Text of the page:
It's Now Obama's Housing Market: Street Whispers

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On the regulation front, the issue of defining "qualified mortgages" is still stalling credit. Dodd Frank requires banks to ensure borrowers have an ability to pay their mortgage. But the CFPB is still in the process of writing the rule. Defining what constitutes a safe mortgage too tightly might constrain credit.

There is also the government's ongoing investigations into banks' mortgage underwriting practice at the height of the boom. New York Attorney General Eric Schneiderman is just getting started as the chair of Obama's mortgage fraud task force set up earlier this year, having recently filed a civil fraud lawsuit against JPMorgan Chase (JPM) over alleged mortgage fraud by its Bear Stearns unit.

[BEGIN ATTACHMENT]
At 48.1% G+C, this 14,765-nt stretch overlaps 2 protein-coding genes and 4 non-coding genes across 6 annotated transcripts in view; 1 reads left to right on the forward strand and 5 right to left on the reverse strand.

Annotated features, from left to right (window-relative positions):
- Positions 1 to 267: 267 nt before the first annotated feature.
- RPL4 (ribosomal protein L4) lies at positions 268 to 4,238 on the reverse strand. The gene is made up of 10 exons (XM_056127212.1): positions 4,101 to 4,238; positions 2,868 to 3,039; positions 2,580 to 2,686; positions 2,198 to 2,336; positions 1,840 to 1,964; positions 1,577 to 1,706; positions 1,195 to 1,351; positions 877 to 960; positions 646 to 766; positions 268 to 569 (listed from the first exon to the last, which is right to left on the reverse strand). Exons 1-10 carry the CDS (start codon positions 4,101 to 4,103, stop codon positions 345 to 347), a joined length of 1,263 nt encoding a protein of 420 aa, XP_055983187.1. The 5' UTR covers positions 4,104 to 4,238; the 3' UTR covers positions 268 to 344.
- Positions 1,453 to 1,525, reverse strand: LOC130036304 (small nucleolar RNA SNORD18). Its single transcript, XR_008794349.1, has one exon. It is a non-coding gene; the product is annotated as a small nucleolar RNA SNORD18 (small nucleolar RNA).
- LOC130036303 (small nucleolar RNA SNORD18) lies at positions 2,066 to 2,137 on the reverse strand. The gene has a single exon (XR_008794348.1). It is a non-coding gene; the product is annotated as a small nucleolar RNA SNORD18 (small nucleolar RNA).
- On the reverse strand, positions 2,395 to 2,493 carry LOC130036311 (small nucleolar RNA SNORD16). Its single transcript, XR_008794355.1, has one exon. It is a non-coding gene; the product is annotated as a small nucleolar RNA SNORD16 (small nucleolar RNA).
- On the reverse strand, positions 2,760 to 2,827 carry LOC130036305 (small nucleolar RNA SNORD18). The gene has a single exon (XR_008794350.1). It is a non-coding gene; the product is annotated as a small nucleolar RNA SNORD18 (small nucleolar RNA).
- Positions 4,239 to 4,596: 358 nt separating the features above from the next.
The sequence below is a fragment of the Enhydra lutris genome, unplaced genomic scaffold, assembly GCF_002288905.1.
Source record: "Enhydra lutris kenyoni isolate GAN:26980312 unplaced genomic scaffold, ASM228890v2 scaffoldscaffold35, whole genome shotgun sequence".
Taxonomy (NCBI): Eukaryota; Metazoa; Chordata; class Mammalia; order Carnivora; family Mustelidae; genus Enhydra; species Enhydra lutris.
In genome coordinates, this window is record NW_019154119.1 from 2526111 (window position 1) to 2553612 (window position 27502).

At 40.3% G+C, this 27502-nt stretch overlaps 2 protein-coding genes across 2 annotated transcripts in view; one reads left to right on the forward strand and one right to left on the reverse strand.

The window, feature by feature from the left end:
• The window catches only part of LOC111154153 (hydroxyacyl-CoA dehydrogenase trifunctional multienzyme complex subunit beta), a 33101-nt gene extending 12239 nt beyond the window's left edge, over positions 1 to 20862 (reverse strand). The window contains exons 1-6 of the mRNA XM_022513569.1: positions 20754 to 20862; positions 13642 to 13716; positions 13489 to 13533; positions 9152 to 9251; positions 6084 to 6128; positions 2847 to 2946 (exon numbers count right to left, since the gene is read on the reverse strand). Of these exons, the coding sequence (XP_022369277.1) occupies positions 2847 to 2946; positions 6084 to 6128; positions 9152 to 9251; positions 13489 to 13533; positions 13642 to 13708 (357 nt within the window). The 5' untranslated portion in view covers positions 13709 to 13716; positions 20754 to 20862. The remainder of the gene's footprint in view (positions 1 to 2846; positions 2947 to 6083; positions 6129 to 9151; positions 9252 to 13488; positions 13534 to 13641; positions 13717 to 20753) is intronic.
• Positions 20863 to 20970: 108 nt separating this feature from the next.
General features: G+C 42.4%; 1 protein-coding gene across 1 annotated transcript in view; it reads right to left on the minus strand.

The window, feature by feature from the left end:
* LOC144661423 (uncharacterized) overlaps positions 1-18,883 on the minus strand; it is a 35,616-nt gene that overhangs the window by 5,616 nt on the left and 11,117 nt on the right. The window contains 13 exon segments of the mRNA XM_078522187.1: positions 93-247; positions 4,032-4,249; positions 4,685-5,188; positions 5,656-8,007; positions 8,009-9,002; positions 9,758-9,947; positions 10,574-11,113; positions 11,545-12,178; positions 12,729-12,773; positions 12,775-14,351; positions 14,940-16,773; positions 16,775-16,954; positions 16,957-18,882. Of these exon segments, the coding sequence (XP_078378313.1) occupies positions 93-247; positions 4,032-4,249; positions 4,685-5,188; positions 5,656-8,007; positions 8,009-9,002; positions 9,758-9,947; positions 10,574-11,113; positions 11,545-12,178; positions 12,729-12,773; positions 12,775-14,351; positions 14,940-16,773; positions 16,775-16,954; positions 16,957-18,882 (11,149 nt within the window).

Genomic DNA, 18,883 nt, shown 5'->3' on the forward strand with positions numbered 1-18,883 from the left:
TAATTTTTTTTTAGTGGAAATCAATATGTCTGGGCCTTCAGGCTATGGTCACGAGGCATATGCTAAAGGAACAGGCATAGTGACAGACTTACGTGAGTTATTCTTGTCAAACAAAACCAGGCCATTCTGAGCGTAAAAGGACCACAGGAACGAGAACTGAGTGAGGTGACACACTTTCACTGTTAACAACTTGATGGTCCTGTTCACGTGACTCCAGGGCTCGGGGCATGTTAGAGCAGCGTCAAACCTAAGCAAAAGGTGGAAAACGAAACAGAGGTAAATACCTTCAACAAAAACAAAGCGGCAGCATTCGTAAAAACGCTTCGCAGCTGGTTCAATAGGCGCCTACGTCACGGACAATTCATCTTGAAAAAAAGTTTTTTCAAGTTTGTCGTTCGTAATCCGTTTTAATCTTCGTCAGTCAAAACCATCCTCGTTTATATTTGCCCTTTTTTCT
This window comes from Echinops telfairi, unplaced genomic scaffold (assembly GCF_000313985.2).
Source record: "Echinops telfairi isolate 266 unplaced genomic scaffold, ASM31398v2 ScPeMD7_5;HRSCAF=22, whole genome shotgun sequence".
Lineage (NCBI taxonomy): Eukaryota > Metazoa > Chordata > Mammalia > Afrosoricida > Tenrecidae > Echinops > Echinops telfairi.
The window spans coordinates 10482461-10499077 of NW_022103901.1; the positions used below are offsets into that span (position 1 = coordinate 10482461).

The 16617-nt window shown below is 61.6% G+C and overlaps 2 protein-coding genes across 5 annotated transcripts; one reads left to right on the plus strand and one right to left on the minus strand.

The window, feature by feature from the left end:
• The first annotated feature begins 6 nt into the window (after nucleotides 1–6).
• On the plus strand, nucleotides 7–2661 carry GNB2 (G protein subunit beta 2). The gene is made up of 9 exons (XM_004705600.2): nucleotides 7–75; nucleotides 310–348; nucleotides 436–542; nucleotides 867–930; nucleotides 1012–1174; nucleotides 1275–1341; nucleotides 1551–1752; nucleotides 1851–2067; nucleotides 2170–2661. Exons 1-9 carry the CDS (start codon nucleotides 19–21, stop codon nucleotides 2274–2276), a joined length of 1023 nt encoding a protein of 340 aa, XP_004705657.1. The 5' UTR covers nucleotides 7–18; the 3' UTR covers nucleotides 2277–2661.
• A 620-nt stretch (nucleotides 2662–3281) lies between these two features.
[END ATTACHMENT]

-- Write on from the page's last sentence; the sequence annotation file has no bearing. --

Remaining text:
But while there is enough demand on Main Street to see Wall Street "crooks" in jail, the truth is ongoing litigation is weighing heavily on banks' willingness to lend.

And well intentioned government programs to reduce principal on loans and protect borrowers from wrongful foreclosures might backfire, as banks and investors may remain conservative if they cannot be confident of protecting their exposure to losses.

That's a long list of issues to tackle.

The housing market may be mending, but it has done so largely through temporary fixes. Hopefully, in his second term, the President will focus on the long-term.

--Written by Shanthi Bharatwaj in New York

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